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The Passion of Cindy Sheehan
The protest in Crawford has far greater meaning than just ‘one woman sitting in a ditch’
~ By ANDREW GUMBEL ~
CRAWFORD, Texas – I’ll be honest: I went to Camp Casey this past weekend, the last of the summer before President Bush leaves his Texas ranch for the White House, with distinctly low expectations. I have absolutely no argument with Cindy Sheehan’s grief over the death of her son, or the emotionality of her appeal to the president to explain to her exactly why he had to lay down his life. She has brought the humanity and suffering of the war into American living rooms like nothing else since the fall of Baghdad, and for that alone her initiative deserves to be roundly applauded.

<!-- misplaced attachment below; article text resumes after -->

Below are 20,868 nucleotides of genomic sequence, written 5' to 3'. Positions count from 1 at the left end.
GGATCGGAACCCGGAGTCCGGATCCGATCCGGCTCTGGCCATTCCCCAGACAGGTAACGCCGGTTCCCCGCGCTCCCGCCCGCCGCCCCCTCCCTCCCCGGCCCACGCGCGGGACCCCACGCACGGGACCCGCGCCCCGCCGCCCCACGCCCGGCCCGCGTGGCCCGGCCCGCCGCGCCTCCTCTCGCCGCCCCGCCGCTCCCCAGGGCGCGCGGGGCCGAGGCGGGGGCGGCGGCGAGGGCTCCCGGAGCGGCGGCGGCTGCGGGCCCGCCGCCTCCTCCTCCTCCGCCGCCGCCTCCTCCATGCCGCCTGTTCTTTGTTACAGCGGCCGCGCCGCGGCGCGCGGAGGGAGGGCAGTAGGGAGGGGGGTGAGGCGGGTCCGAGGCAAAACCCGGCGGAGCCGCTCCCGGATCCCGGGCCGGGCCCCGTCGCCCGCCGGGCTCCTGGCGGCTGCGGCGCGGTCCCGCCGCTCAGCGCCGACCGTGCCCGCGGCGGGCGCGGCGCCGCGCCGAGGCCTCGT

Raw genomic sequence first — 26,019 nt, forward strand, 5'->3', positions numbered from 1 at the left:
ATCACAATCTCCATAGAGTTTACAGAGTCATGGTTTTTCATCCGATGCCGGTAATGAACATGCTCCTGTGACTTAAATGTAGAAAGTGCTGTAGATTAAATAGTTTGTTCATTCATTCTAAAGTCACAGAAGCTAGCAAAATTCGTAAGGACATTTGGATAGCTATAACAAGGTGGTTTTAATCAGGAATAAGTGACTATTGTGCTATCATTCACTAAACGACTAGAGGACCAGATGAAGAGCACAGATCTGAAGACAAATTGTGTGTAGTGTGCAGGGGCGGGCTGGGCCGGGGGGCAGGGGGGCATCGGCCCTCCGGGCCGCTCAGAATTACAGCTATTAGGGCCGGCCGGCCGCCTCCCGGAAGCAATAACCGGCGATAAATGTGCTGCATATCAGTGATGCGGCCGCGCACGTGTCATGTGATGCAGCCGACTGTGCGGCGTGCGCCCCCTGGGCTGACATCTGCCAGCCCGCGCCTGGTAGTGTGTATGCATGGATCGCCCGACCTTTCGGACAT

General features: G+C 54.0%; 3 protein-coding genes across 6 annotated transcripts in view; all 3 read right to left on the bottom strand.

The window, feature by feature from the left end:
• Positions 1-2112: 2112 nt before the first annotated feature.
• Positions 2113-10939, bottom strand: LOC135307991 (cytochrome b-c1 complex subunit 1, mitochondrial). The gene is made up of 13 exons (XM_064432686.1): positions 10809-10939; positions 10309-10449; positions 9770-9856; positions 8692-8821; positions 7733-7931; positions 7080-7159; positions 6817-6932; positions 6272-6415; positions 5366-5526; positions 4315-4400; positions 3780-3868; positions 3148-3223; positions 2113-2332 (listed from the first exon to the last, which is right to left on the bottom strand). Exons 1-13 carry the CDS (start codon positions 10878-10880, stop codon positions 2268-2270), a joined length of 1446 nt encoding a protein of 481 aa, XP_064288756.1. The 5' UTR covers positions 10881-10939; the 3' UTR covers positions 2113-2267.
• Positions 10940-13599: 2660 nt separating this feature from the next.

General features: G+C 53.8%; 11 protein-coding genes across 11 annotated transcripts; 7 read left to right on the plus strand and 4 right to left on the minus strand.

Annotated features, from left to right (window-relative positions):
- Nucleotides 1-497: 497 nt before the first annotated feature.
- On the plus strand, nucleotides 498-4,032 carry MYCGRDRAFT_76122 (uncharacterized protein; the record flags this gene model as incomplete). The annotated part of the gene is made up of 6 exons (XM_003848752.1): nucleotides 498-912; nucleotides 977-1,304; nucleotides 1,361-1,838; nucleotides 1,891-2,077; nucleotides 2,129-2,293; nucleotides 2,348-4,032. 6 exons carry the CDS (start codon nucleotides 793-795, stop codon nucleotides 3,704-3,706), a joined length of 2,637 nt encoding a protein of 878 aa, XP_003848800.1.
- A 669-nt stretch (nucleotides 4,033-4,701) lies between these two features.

I did worry, though, that the very personal sense of disconsolate anger that has made Sheehan so attractive to the news networks might not be the most solid of foundations on which to build an antiwar movement. I also worried about the integrity of a protest so glaringly exposed to the media limelight. Would I find evidence of a genuine popular uprising in the making, crossing the usual lines of party and political ideology, or just the usual depressing spectacle of Jesse Jackson and a gaggle of other celebrity media whores mugging for the television cameras?
My first impressions were not entirely encouraging. I drove straight into a traffic jam created almost entirely by counterdemonstrators called to Crawford to show the world not everyone considered Casey Sheehan’s ultimate sacrifice to have been wasted. “Casey was our son too,